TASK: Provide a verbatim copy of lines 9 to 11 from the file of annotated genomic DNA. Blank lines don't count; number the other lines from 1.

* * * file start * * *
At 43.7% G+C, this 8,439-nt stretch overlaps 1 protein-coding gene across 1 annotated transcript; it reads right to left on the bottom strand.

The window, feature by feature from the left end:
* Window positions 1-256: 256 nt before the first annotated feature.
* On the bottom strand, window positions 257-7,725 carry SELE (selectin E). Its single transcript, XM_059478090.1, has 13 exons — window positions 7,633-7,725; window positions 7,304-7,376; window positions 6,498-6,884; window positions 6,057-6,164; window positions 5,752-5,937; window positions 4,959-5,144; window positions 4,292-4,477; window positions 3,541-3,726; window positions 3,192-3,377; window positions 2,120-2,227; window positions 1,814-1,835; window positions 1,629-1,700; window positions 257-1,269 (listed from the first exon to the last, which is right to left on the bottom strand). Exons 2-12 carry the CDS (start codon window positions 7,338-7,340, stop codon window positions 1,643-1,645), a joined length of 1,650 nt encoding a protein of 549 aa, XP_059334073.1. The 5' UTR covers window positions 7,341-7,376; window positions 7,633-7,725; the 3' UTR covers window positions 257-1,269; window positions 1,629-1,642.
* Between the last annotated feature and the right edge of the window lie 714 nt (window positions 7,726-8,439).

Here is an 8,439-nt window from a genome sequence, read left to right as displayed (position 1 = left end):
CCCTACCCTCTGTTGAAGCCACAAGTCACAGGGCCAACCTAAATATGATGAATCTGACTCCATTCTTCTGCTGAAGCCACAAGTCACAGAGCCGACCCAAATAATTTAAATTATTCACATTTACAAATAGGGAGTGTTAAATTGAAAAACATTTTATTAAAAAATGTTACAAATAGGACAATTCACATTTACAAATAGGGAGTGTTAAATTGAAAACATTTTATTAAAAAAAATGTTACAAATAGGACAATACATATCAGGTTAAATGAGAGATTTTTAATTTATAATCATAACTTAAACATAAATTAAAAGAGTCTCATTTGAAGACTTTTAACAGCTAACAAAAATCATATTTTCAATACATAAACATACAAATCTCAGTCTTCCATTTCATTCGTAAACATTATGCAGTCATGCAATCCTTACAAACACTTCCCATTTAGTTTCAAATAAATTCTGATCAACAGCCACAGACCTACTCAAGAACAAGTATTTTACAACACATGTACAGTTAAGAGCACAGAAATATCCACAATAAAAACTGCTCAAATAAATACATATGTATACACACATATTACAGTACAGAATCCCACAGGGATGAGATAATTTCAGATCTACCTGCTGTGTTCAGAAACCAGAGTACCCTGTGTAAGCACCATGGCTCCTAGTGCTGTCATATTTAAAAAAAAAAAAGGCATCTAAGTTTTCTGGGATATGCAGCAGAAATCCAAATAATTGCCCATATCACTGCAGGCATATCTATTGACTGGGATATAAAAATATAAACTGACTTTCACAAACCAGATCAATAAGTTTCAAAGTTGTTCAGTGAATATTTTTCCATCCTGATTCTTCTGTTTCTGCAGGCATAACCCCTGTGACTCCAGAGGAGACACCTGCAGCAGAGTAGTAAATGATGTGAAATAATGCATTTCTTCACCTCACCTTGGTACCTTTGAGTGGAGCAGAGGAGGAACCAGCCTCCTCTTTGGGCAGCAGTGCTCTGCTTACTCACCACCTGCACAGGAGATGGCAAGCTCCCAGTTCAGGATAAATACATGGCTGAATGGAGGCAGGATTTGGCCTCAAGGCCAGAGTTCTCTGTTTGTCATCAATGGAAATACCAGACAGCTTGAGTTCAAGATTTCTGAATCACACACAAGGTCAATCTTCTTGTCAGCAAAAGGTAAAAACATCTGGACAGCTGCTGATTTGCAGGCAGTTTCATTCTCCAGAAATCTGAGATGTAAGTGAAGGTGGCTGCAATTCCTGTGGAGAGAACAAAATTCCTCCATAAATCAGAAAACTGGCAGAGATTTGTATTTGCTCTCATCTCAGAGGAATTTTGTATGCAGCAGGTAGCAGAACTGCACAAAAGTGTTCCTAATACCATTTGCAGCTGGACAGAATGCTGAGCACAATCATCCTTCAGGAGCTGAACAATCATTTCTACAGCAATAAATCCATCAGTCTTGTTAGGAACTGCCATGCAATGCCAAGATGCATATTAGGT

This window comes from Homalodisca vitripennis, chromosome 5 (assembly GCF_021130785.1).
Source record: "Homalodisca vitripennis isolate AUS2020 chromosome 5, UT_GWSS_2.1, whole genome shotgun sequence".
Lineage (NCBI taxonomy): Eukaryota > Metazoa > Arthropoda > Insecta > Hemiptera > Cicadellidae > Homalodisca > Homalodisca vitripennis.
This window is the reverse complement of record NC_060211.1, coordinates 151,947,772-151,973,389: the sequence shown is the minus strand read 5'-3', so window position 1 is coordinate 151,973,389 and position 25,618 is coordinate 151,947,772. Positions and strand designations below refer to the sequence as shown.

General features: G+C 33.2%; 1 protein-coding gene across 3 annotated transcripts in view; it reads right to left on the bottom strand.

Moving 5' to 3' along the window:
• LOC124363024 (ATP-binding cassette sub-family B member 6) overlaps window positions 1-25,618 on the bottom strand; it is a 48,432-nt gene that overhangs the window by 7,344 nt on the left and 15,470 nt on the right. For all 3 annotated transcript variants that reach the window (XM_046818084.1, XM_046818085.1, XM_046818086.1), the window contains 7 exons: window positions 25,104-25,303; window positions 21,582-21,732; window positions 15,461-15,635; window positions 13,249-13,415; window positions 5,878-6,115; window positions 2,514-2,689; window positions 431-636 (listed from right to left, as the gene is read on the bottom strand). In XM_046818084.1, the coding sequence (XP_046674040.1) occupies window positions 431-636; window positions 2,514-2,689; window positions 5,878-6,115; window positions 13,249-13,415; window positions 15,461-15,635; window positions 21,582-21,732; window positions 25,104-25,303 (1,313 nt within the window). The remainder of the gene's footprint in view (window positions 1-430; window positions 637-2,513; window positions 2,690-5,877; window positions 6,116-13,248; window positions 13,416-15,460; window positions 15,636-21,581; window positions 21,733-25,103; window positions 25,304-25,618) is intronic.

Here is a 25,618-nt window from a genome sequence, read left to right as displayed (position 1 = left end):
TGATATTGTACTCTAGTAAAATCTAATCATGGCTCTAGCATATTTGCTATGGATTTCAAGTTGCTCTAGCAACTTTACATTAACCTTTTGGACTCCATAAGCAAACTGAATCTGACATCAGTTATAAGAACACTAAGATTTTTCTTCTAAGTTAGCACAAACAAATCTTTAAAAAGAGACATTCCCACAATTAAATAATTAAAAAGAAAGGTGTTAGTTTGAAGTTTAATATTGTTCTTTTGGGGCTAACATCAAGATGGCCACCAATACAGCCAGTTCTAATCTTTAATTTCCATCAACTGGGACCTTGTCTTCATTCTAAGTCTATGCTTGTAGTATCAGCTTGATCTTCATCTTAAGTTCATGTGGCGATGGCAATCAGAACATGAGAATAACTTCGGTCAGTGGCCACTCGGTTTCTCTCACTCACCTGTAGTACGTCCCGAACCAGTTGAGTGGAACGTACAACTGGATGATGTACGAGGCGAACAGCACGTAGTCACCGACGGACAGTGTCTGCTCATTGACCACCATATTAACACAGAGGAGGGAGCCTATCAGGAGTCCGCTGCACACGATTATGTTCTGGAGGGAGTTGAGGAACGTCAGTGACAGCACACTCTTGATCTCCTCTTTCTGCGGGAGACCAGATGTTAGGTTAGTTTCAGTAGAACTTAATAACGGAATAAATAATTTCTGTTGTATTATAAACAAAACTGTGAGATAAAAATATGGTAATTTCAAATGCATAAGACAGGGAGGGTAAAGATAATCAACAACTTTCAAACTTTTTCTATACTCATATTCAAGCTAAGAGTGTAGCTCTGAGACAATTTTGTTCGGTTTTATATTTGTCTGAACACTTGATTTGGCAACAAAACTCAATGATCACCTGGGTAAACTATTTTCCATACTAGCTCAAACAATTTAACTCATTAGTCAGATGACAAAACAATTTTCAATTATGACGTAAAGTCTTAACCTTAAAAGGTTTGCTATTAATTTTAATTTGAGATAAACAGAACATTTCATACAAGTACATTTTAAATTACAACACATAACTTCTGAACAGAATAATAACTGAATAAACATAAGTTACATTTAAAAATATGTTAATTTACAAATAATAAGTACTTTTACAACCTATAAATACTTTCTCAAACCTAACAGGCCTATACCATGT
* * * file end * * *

Source record: "Homalodisca vitripennis isolate AUS2020 chromosome 5, UT_GWSS_2.1, whole genome shotgun sequence".
Lineage (NCBI taxonomy): Eukaryota > Metazoa > Arthropoda > Insecta > Hemiptera > Cicadellidae > Homalodisca > Homalodisca vitripennis.
This window is the reverse complement of record NC_060211.1, coordinates 151,947,772-151,973,389: the sequence shown is the minus strand read 5'-3', so window position 1 is coordinate 151,973,389 and position 25,618 is coordinate 151,947,772. Positions and strand designations below refer to the sequence as shown.